In the current economic climate, you would think just having a job would be enough to make most people happy, but that’s not the case.
According to the recent Gallup-Healthways Well-Being Index, many Americans are unsatisfied with their work and their lives.
Gallup has been surveying Americans about health and well-being every day since January 2008.
Findings from the most recent survey:
- The Work Environment Index received a score of 47.4 out of 100.
- The Life Evaluation Index, which is a self-evaluation of whether Americans are “thriving,” “struggling” or “suffering,” hit a 23-month low of 48.1 out of 100.
In other words, life and work currently receive a “below-average” grade for many people after one of the worst economic downturns in U.S. history and its aftershocks.
People of all ages, and across income levels, are unhappy with their supervisors and not engaged with what they do. When people don’t care about their jobs or their employers, the work itself suffers.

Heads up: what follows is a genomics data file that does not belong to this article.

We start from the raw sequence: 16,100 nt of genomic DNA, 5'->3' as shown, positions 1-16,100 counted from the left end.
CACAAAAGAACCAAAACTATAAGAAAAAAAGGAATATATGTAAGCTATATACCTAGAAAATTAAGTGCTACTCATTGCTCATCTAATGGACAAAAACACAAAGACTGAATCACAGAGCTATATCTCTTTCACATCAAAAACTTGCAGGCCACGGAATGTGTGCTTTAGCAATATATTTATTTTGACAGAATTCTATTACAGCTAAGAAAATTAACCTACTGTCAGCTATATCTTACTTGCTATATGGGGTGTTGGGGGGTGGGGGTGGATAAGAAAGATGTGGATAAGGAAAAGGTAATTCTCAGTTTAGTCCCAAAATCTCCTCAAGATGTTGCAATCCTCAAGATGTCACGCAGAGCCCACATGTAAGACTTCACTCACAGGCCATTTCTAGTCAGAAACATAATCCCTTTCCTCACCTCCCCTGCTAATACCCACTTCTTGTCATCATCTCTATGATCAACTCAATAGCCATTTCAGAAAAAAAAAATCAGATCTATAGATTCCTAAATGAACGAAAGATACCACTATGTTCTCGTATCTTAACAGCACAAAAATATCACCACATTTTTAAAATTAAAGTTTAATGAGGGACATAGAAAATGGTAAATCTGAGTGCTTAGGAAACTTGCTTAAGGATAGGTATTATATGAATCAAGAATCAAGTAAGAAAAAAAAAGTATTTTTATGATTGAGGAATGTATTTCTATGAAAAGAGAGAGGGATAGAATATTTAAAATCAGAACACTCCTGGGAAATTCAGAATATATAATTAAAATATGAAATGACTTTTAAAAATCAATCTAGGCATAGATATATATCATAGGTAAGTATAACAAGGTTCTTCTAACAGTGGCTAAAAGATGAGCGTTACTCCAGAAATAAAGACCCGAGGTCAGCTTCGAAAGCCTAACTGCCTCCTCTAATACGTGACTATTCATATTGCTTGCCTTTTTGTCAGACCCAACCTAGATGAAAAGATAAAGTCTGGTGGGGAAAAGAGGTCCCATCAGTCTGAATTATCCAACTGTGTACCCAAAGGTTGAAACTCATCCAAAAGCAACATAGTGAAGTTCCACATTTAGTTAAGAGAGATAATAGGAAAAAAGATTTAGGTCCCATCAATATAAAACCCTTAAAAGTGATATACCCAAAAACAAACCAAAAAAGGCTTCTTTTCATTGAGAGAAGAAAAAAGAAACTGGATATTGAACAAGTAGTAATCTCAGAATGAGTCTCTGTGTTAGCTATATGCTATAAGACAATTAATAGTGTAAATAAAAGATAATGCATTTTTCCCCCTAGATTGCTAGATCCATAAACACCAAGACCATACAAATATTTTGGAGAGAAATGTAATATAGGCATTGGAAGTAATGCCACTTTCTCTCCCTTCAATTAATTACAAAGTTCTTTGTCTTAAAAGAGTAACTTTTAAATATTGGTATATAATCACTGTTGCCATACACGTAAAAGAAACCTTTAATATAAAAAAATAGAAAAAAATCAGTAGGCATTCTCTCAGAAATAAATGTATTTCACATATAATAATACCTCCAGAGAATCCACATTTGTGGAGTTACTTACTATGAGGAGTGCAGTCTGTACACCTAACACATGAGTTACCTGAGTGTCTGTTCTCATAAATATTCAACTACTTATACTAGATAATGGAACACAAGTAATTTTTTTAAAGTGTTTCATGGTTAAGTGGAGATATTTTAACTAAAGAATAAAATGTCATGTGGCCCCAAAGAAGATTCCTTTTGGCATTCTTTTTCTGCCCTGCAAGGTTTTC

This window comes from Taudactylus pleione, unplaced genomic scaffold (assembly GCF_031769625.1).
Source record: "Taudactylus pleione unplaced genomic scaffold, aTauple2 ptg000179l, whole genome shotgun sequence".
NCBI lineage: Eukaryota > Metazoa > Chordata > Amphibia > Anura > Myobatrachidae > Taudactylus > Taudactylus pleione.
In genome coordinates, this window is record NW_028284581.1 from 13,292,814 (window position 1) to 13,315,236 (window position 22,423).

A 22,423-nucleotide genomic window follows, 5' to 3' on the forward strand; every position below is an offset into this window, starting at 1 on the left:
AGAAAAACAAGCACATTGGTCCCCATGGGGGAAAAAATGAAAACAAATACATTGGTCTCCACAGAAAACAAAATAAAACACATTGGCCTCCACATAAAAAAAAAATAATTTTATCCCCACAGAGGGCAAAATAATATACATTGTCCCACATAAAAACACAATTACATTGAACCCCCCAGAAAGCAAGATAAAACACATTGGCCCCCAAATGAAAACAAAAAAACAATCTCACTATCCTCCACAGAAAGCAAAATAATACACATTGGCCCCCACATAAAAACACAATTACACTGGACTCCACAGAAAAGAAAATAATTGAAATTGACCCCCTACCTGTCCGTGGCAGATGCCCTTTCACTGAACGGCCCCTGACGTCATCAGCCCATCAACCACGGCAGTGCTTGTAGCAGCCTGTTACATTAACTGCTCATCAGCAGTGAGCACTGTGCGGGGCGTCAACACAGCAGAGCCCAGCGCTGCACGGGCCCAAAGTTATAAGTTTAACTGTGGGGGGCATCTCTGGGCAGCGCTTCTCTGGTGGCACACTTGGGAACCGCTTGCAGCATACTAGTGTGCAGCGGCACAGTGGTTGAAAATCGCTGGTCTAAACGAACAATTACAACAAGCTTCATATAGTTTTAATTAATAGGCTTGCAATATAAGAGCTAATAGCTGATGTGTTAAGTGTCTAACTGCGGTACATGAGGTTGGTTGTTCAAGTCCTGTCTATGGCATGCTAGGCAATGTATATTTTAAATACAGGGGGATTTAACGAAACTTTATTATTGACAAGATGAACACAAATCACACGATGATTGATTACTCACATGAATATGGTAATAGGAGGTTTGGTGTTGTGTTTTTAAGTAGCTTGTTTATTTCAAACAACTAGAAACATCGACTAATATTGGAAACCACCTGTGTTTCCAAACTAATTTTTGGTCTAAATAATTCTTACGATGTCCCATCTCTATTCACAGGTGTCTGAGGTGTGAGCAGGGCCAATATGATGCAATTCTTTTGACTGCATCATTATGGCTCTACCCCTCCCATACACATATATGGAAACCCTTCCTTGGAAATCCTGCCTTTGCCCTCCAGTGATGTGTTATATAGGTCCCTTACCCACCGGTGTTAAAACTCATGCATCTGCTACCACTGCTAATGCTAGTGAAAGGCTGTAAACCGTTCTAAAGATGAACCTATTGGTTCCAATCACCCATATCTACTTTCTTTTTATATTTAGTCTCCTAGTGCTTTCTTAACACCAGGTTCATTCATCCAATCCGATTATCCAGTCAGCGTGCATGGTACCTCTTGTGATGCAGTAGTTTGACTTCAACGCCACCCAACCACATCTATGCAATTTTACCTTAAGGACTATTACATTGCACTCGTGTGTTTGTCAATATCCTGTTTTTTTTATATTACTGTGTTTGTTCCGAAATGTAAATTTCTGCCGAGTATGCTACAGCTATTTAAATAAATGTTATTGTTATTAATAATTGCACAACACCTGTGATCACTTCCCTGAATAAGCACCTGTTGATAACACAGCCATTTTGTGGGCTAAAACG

What, if anything, can you do about this dismal state of affairs?
According to The New York Times, researchers at Harvard Business School have discovered the single most important way people stay engaged with their work: simply making progress in meaningful work. Progress is followed by excitement, which makes people want to make even more progress.
If your boss isn’t supporting progress, it’s time to manage up.
One idea: Suggest a weekly email update that includes three headings—Successes, Challenges, and What I Need Help With. Include a bulleted list under each one.
The last heading is where you let your boss know what sort of support you need in order to make progress. Is there an obstacle you need removed? Would an additional resource help you to move forward?